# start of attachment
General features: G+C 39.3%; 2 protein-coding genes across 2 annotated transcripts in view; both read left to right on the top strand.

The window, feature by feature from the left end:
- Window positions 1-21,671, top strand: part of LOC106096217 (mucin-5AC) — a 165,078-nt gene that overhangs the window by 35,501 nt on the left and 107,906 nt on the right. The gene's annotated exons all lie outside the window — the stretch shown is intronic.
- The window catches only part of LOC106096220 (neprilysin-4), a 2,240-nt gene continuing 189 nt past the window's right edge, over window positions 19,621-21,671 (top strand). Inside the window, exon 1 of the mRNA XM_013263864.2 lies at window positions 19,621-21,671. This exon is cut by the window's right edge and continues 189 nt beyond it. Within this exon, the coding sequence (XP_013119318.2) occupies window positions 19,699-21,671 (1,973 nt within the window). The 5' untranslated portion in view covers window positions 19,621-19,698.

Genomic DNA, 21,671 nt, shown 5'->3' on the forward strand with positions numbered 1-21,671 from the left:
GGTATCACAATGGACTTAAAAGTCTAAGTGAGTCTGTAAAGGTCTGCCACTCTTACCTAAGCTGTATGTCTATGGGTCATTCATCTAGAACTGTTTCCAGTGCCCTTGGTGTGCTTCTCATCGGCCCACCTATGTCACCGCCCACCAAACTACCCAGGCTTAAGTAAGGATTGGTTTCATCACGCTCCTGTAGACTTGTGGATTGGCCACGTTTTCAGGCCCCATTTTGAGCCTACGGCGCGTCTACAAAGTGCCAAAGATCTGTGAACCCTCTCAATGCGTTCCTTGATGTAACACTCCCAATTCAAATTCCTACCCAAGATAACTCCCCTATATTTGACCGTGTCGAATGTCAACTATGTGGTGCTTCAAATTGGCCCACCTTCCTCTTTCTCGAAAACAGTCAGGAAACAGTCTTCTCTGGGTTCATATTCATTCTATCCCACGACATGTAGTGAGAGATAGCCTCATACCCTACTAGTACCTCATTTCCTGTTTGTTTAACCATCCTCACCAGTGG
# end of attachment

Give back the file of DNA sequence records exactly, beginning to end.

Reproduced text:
General features: G+C 39.3%; 2 protein-coding genes across 2 annotated transcripts in view; both read left to right on the top strand.

The window, feature by feature from the left end:
- Window positions 1-21,671, top strand: part of LOC106096217 (mucin-5AC) — a 165,078-nt gene that overhangs the window by 35,501 nt on the left and 107,906 nt on the right. The gene's annotated exons all lie outside the window — the stretch shown is intronic.
- The window catches only part of LOC106096220 (neprilysin-4), a 2,240-nt gene continuing 189 nt past the window's right edge, over window positions 19,621-21,671 (top strand). Inside the window, exon 1 of the mRNA XM_013263864.2 lies at window positions 19,621-21,671. This exon is cut by the window's right edge and continues 189 nt beyond it. Within this exon, the coding sequence (XP_013119318.2) occupies window positions 19,699-21,671 (1,973 nt within the window). The 5' untranslated portion in view covers window positions 19,621-19,698.

Genomic DNA, 21,671 nt, shown 5'->3' on the forward strand with positions numbered 1-21,671 from the left:
GGTATCACAATGGACTTAAAAGTCTAAGTGAGTCTGTAAAGGTCTGCCACTCTTACCTAAGCTGTATGTCTATGGGTCATTCATCTAGAACTGTTTCCAGTGCCCTTGGTGTGCTTCTCATCGGCCCACCTATGTCACCGCCCACCAAACTACCCAGGCTTAAGTAAGGATTGGTTTCATCACGCTCCTGTAGACTTGTGGATTGGCCACGTTTTCAGGCCCCATTTTGAGCCTACGGCGCGTCTACAAAGTGCCAAAGATCTGTGAACCCTCTCAATGCGTTCCTTGATGTAACACTCCCAATTCAAATTCCTACCCAAGATAACTCCCCTATATTTGACCGTGTCGAATGTCAACTATGTGGTGCTTCAAATTGGCCCACCTTCCTCTTTCTCGAAAACAGTCAGGAAACAGTCTTCTCTGGGTTCATATTCATTCTATCCCACGACATGTAGTGAGAGATAGCCTCATACCCTACTAGTACCTCATTTCCTGTTTGTTTAACCATCCTCACCAGTGG